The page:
The American Red Cross announced that its blood supply reached emergency levels nationally on Wednesday.
The announcement came as parts of West Texas is suffering its own blood shortage. United Blood Services reported “critical” levels in the Permian Basin.
Hendrick Medical Center in Abilene said they were trying to stay ahead of the shortage.
"Typically blood centers have a blood shortage every summer," said Francis Baker, donor recruiter at Hendrick Meek Blood Center. "Ours is very moderate right now. It's not severe, but we're trying to be proactive."
Baker said blood shortages are much more common in the summer months. She said it has a lot to do with school being out and people leaving on vacation.
“Our high school students are a big part of our donor base,” Baker said.
The shortage is mostly regarding type ”O” negative, which can be used in transfusions for all blood types.
Only 7 percent of people in the U.S. have “O” negative blood.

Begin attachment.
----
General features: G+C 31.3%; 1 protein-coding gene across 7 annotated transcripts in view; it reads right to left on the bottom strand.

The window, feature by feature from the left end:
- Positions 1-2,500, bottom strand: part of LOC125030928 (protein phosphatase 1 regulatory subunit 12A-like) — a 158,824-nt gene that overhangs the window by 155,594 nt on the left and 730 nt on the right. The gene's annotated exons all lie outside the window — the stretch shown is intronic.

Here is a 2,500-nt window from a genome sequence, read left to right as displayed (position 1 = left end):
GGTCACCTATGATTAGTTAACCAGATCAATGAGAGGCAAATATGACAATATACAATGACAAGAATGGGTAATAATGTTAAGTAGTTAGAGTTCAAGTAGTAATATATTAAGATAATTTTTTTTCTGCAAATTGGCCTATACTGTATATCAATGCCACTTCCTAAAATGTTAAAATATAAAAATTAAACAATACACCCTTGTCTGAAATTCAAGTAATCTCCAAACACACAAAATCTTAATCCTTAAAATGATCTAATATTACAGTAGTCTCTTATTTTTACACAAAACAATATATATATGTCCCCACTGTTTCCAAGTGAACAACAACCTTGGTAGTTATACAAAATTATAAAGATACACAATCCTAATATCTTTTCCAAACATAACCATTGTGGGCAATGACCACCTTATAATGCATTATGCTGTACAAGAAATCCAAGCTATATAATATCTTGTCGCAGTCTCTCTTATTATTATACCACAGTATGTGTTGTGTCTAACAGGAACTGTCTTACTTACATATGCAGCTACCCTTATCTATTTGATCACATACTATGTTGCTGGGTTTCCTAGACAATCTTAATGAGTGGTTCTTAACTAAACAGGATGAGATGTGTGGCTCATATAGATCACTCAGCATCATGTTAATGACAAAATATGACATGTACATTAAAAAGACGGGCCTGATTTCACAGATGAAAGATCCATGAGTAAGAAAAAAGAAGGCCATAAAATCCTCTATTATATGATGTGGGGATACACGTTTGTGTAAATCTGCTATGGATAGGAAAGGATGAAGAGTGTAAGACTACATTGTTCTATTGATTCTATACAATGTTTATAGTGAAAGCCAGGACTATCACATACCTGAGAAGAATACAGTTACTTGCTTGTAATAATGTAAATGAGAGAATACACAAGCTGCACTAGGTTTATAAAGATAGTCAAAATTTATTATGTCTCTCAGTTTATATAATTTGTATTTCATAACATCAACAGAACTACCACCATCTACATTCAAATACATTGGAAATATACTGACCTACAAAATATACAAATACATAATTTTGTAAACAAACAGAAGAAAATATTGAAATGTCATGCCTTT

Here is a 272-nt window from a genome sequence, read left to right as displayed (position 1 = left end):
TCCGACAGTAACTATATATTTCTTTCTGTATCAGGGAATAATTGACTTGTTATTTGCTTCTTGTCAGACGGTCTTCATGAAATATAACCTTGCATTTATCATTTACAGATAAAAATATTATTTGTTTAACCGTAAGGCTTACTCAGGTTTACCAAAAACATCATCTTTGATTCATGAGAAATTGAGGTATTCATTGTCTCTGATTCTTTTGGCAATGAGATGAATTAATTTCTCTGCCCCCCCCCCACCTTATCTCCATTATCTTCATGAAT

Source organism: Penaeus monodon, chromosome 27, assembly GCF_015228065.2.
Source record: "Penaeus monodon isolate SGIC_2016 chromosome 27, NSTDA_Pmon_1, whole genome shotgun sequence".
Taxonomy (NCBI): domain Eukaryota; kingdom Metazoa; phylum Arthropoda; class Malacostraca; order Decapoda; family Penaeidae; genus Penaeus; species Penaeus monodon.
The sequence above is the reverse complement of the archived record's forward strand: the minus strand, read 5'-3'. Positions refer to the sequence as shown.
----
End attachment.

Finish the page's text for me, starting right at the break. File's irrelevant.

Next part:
Baker encourages everyone who is eligible to donate.
“Blood donation is virtually painless, and the reward you get in saving a life makes any kind of discomfort well worth it," Baker said.
For one donor, the reward of saving a life was worth every prick.
"I couldn't join the military, couldn't be a police officer. I have bad vision, and so it's something I can do to help other people," said Susan Hickmott, who had been donating blood every few months for the last year.
Donors are able to give blood every eight weeks and, according to the Red Cross, one donation can save up to three lives.
Baker said to attract new blood donors, the Meek Blood Center is having a drawing every month to give away four Texas Rangers tickets, a one-night stay in a hotel, parking passes and a gift card for incidentals.
But the real prize, she said, is knowing you helped someone in need.
"Healthy people don't miss that pint of blood that they donate, but it can mean life or death to someone whose health has been compromised because of blood loss," said Baker.